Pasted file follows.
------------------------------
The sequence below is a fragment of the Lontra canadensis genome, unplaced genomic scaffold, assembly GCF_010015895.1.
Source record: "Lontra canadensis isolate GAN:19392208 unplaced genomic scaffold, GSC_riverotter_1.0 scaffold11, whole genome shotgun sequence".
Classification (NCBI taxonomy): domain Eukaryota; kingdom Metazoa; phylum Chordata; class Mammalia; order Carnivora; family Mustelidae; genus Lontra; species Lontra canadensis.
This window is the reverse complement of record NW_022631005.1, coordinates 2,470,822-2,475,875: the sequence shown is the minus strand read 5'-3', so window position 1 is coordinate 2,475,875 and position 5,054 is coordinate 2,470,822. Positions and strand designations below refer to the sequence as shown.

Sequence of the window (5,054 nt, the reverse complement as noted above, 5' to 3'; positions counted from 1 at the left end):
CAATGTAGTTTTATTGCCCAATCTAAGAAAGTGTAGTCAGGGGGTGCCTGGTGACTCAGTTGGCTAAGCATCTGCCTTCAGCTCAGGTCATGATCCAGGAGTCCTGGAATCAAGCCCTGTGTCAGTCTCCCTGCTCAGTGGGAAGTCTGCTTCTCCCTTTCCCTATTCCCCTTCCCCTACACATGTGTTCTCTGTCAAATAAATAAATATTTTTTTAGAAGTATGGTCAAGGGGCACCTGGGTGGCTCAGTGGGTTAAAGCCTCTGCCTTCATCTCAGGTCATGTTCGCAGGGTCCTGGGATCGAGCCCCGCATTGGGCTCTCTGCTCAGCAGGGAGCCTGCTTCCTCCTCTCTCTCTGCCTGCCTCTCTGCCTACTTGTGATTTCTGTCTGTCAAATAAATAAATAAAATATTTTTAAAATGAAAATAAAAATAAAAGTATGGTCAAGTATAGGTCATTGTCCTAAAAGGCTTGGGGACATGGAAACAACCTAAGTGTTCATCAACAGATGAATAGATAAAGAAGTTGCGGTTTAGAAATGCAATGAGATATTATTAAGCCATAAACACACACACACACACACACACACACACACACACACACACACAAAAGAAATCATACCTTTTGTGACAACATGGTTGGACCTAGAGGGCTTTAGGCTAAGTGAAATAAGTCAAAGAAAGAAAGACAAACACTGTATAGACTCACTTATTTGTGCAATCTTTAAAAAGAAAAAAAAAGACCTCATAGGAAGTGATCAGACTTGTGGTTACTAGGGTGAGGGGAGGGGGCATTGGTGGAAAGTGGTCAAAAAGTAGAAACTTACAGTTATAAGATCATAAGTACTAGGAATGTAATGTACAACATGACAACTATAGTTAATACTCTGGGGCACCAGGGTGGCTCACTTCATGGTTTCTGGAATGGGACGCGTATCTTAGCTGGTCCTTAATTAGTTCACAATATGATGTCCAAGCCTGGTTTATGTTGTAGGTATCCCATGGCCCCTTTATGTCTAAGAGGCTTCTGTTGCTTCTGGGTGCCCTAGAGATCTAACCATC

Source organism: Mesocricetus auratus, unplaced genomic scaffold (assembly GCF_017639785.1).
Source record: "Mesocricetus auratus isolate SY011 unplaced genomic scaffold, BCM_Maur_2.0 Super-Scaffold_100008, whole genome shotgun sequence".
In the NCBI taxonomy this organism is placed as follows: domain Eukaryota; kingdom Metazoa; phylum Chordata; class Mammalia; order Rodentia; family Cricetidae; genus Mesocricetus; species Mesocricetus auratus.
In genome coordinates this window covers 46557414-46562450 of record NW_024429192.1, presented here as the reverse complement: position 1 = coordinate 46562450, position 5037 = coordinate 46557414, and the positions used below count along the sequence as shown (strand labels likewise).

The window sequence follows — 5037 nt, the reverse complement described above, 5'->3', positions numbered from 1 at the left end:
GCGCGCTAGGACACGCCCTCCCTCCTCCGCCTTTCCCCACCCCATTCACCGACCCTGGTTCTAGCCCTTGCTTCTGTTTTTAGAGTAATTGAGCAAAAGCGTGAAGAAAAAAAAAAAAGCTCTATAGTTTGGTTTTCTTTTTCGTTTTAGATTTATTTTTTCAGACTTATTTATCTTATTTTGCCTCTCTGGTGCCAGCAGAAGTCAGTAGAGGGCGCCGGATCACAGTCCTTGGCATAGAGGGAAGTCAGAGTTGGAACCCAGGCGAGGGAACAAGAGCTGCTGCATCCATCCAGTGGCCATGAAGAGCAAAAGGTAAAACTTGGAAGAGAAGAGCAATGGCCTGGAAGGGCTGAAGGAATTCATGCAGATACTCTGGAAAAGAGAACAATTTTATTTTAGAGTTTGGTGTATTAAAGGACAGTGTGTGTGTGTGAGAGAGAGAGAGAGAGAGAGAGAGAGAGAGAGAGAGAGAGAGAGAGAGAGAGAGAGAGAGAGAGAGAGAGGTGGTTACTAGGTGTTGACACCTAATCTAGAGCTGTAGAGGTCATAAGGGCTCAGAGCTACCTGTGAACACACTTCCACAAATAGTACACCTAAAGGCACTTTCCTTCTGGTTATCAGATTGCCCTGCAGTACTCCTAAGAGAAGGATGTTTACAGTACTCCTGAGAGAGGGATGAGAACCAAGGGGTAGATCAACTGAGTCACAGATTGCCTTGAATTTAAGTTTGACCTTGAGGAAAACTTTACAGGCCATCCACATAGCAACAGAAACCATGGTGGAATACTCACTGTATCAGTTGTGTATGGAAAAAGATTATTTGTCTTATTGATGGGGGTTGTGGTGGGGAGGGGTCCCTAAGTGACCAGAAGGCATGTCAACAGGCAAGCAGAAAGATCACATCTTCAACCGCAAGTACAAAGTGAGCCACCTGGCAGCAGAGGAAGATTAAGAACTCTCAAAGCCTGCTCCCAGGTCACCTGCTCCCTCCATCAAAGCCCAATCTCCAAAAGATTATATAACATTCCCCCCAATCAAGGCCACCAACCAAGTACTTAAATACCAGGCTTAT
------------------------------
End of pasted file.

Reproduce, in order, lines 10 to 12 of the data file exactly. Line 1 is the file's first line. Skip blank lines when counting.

In genome coordinates this window covers 46557414-46562450 of record NW_024429192.1, presented here as the reverse complement: position 1 = coordinate 46562450, position 5037 = coordinate 46557414, and the positions used below count along the sequence as shown (strand labels likewise).

The window sequence follows — 5037 nt, the reverse complement described above, 5'->3', positions numbered from 1 at the left end:
GCGCGCTAGGACACGCCCTCCCTCCTCCGCCTTTCCCCACCCCATTCACCGACCCTGGTTCTAGCCCTTGCTTCTGTTTTTAGAGTAATTGAGCAAAAGCGTGAAGAAAAAAAAAAAAGCTCTATAGTTTGGTTTTCTTTTTCGTTTTAGATTTATTTTTTCAGACTTATTTATCTTATTTTGCCTCTCTGGTGCCAGCAGAAGTCAGTAGAGGGCGCCGGATCACAGTCCTTGGCATAGAGGGAAGTCAGAGTTGGAACCCAGGCGAGGGAACAAGAGCTGCTGCATCCATCCAGTGGCCATGAAGAGCAAAAGGTAAAACTTGGAAGAGAAGAGCAATGGCCTGGAAGGGCTGAAGGAATTCATGCAGATACTCTGGAAAAGAGAACAATTTTATTTTAGAGTTTGGTGTATTAAAGGACAGTGTGTGTGTGTGAGAGAGAGAGAGAGAGAGAGAGAGAGAGAGAGAGAGAGAGAGAGAGAGAGAGAGAGAGAGAGAGAGAGAGGTGGTTACTAGGTGTTGACACCTAATCTAGAGCTGTAGAGGTCATAAGGGCTCAGAGCTACCTGTGAACACACTTCCACAAATAGTACACCTAAAGGCACTTTCCTTCTGGTTATCAGATTGCCCTGCAGTACTCCTAAGAGAAGGATGTTTACAGTACTCCTGAGAGAGGGATGAGAACCAAGGGGTAGATCAACTGAGTCACAGATTGCCTTGAATTTAAGTTTGACCTTGAGGAAAACTTTACAGGCCATCCACATAGCAACAGAAACCATGGTGGAATACTCACTGTATCAGTTGTGTATGGAAAAAGATTATTTGTCTTATTGATGGGGGTTGTGGTGGGGAGGGGTCCCTAAGTGACCAGAAGGCATGTCAACAGGCAAGCAGAAAGATCACATCTTCAACCGCAAGTACAAAGTGAGCCACCTGGCAGCAGAGGAAGATTAAGAACTCTCAAAGCCTGCTCCCAGGTCACCTGCTCCCTCCATCAAAGCCCAATCTCCAAAAGATTATATAACATTCCCCCCAATCAAGGCCACCAACCAAGTACTTAAATACCAGGCTTAT